South Suffolks History
In an effort to diversify from basic sheep and beef farming, the South Suffolk stud was founded in 2004. We were using South Suffolks as a terminal sire already and were impressed with them, so decided to look at breeding them.
The original stud purchased belonged to Ronnie Thompson of Norsewood, and consisted of 93 M.A. ewes, 45 ewe hoggets and 71 ram hoggets. Further additions of ewes included 102 from the Capethorne stud at Methven (2006) , then 143 ewes and 65 ewe hoggets from Sam Twigg at Waipukurau (2009). Last winter (2014) we purchased the local flocks of Mark McKenzie (Maungahina) and Rod Cranswick. In 2015 we have mated 333 ewes, and will winter 160 ewe hoggets and 150 ram hoggets.
We aim to breed a consistent line of rams with strong, dark brown heads, displaying the wedge shaped body i.e. width in the hindquarters but with the shoulders well set in and not too far forward or prominent. This is a problem I strike often when looking for potential stud sires, many rams offered at stud fairs are wider in the shoulders than the hindquarter! A decent barrel or “spring of rib” is also important for constitution and capacity to harvest and convert feed. I tend to steer away from overly tall or long sheep as while they may have fantastic growth rates when everything is going their way, they are invariably slower to finish and tend to lack constitution. South Suffolks are all about early maturation as should any terminal sire be, to allow feed to be directed back into the capital stock as soon as possible. For this reason I concentrate on rapid growth from birth to weaning to maximise weaning drafts and/or liveweights of stores. The cost of production of these lambs are low, once you start drenching, dipping, dagging/shearing lambs your margins are eroding and your workload increasing!
Legs and feet. To me these are the most important part of the sheep bar none, and always the first thing I look at. The best pedigree and performance data are no use at all if the sheep has structural problems. The sheep must walk squarely on all four feet, without “rolling” over sideways. If this happens feet will wear properly – the edges of the hooves will not grow excessively and will be self maintaining. The pasterns must be correct without too much or little angle or flexibility. The claws of each foot need to be correctly shaped with a reasonable air space between them, to allow air to circulate and prevent dirt etc lodging there. This is important to reduce susceptibility to footscald, which often leads to footrot. Any sheep which show an inclination to persistent scald are culled. We do not footbath breeding stock, and only put ram hoggets through the trough as a last resort, sometimes a wet humid spring will require this, but i struggle to recall the last time we needed to do it. We do make use of the gene marker testing for susceptibility to footrot, this is helpful, but obviously is only relevant when the sheep is structurally sound as well.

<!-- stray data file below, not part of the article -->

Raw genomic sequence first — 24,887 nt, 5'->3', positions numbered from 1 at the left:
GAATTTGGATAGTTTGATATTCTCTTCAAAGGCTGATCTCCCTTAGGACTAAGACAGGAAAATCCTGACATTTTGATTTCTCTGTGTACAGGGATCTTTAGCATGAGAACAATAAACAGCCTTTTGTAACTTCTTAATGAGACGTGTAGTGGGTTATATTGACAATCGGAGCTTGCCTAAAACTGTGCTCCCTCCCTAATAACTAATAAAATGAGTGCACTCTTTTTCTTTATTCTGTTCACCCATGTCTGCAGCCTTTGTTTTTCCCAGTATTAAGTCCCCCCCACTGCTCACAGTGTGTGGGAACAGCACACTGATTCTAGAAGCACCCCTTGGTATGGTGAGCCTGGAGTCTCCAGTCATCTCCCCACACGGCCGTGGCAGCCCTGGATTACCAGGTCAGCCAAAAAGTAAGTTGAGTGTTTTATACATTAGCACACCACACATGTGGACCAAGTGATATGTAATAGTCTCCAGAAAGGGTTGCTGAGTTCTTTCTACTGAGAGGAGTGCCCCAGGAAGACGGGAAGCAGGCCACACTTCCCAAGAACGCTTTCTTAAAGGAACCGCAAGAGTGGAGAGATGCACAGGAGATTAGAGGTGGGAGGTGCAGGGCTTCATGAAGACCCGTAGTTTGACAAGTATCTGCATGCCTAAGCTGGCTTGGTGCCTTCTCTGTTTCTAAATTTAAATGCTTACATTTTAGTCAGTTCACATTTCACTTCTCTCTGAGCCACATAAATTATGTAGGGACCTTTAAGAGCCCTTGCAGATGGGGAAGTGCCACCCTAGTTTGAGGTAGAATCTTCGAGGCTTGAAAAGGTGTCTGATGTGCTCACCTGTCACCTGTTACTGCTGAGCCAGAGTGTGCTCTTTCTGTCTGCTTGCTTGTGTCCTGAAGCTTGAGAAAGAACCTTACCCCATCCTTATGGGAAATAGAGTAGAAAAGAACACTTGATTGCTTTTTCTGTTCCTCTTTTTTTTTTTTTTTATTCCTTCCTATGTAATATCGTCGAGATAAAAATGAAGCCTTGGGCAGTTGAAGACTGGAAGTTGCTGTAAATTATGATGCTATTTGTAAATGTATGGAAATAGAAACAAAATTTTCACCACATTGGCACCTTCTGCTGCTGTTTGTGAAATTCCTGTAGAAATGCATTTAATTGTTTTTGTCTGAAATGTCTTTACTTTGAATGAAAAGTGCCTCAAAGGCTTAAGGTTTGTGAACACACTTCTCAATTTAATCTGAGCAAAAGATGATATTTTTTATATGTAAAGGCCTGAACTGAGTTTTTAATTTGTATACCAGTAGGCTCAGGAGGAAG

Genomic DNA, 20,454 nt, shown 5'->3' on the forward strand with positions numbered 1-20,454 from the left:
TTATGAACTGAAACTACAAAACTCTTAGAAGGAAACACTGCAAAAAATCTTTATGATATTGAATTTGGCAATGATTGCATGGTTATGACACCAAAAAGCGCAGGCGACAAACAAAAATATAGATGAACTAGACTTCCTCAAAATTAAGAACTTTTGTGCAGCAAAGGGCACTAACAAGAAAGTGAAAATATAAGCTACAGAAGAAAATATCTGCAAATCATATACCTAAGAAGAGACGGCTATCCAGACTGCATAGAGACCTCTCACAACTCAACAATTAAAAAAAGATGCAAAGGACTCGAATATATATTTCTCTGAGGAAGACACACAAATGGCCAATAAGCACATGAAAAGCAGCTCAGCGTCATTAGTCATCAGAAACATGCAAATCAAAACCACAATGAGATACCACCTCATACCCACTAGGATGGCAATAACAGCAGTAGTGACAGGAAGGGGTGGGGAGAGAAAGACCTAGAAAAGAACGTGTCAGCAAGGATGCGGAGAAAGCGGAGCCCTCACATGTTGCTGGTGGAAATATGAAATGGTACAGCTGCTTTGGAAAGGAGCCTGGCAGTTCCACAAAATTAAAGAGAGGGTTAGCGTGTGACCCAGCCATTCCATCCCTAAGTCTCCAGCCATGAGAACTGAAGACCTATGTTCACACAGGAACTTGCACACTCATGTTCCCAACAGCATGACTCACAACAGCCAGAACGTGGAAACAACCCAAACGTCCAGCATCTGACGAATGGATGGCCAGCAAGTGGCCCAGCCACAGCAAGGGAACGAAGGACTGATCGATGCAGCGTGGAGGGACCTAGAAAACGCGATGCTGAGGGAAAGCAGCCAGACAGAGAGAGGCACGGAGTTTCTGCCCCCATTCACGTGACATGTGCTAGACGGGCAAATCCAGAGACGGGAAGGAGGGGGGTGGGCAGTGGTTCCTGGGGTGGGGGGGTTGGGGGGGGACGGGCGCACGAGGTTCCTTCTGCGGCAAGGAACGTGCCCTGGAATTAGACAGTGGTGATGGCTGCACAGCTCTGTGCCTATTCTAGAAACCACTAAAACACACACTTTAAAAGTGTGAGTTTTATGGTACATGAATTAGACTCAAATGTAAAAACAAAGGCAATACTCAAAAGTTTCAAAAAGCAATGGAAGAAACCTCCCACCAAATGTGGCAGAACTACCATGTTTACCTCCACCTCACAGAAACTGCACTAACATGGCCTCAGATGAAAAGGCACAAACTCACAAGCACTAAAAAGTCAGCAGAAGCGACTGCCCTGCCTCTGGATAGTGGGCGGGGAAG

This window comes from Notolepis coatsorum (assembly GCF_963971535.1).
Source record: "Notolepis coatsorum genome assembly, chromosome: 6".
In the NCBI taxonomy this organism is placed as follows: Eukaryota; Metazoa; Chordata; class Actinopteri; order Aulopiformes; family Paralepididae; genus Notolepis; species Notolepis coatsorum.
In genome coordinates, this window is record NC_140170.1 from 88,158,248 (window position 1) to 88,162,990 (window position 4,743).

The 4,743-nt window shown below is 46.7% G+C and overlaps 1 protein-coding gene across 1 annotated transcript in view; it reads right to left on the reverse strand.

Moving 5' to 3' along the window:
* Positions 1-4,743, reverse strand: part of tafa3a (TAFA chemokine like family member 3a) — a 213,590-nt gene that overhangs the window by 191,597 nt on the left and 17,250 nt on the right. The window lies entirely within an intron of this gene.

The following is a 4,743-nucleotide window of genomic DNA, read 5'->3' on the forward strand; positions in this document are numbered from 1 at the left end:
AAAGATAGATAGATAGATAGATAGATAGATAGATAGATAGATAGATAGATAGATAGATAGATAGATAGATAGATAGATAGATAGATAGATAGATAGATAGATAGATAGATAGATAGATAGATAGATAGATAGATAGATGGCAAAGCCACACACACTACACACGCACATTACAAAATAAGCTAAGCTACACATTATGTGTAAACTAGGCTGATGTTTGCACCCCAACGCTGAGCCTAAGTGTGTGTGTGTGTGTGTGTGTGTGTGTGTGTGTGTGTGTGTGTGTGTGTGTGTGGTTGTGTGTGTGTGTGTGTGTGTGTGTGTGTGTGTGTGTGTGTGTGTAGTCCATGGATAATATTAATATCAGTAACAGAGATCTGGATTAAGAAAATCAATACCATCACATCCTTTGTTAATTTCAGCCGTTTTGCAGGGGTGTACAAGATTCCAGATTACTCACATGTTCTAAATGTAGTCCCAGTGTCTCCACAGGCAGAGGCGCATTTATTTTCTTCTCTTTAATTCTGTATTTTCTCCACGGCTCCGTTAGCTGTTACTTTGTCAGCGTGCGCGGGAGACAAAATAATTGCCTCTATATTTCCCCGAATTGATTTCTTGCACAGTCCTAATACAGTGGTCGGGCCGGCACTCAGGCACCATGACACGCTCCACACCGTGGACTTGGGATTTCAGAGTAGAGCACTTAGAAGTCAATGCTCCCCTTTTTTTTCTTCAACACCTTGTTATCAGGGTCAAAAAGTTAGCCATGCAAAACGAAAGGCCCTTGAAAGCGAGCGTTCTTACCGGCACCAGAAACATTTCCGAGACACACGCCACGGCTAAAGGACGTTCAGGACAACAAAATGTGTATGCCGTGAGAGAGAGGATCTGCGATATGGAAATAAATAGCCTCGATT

Glendonald South Suffolks Offer
- Early maturing progeny. Our focus on growth from birth to 200 days means the vast majority of your terminal sired lambs are finished early, meaning feed can be directed into breeding stock e.g. growing replacements or flushing ewes pre-mating. However, should you choose, South Suffolk cross lambs can go through to heavier weights without major overfat problems.
- Easily Identifiable progeny. Uniformly marked lambs, for attractive lines of store lambs with zero chance of slipping into the breeding flock
- Two Season Guarantee. We expect that your rams will last a MINIMUM of two breeding seasons. Any failure will be replaced the next selling season, however we can normally provide a back-up at short notice if required.